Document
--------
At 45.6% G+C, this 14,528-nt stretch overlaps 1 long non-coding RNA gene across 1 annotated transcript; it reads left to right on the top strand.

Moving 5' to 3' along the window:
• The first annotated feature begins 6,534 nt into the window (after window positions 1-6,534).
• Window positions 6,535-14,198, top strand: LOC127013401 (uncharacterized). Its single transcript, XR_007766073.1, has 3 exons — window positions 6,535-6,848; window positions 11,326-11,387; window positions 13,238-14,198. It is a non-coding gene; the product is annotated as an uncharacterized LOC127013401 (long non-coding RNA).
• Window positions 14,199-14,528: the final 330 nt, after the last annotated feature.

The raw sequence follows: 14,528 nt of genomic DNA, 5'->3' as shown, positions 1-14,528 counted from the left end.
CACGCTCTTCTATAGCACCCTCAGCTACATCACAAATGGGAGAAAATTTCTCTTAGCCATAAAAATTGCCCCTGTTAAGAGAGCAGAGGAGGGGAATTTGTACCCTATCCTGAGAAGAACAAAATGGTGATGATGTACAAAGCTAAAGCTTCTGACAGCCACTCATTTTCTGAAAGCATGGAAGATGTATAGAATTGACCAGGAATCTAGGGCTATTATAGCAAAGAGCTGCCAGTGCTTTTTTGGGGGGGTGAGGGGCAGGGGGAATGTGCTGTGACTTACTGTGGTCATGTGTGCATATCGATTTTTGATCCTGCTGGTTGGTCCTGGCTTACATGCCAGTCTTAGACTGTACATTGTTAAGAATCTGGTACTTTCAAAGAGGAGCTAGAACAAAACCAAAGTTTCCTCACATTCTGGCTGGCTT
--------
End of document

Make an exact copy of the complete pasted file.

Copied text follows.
At 45.6% G+C, this 14,528-nt stretch overlaps 1 long non-coding RNA gene across 1 annotated transcript; it reads left to right on the top strand.

Moving 5' to 3' along the window:
• The first annotated feature begins 6,534 nt into the window (after window positions 1-6,534).
• Window positions 6,535-14,198, top strand: LOC127013401 (uncharacterized). Its single transcript, XR_007766073.1, has 3 exons — window positions 6,535-6,848; window positions 11,326-11,387; window positions 13,238-14,198. It is a non-coding gene; the product is annotated as an uncharacterized LOC127013401 (long non-coding RNA).
• Window positions 14,199-14,528: the final 330 nt, after the last annotated feature.

The raw sequence follows: 14,528 nt of genomic DNA, 5'->3' as shown, positions 1-14,528 counted from the left end.
CACGCTCTTCTATAGCACCCTCAGCTACATCACAAATGGGAGAAAATTTCTCTTAGCCATAAAAATTGCCCCTGTTAAGAGAGCAGAGGAGGGGAATTTGTACCCTATCCTGAGAAGAACAAAATGGTGATGATGTACAAAGCTAAAGCTTCTGACAGCCACTCATTTTCTGAAAGCATGGAAGATGTATAGAATTGACCAGGAATCTAGGGCTATTATAGCAAAGAGCTGCCAGTGCTTTTTTGGGGGGGTGAGGGGCAGGGGGAATGTGCTGTGACTTACTGTGGTCATGTGTGCATATCGATTTTTGATCCTGCTGGTTGGTCCTGGCTTACATGCCAGTCTTAGACTGTACATTGTTAAGAATCTGGTACTTTCAAAGAGGAGCTAGAACAAAACCAAAGTTTCCTCACATTCTGGCTGGCTT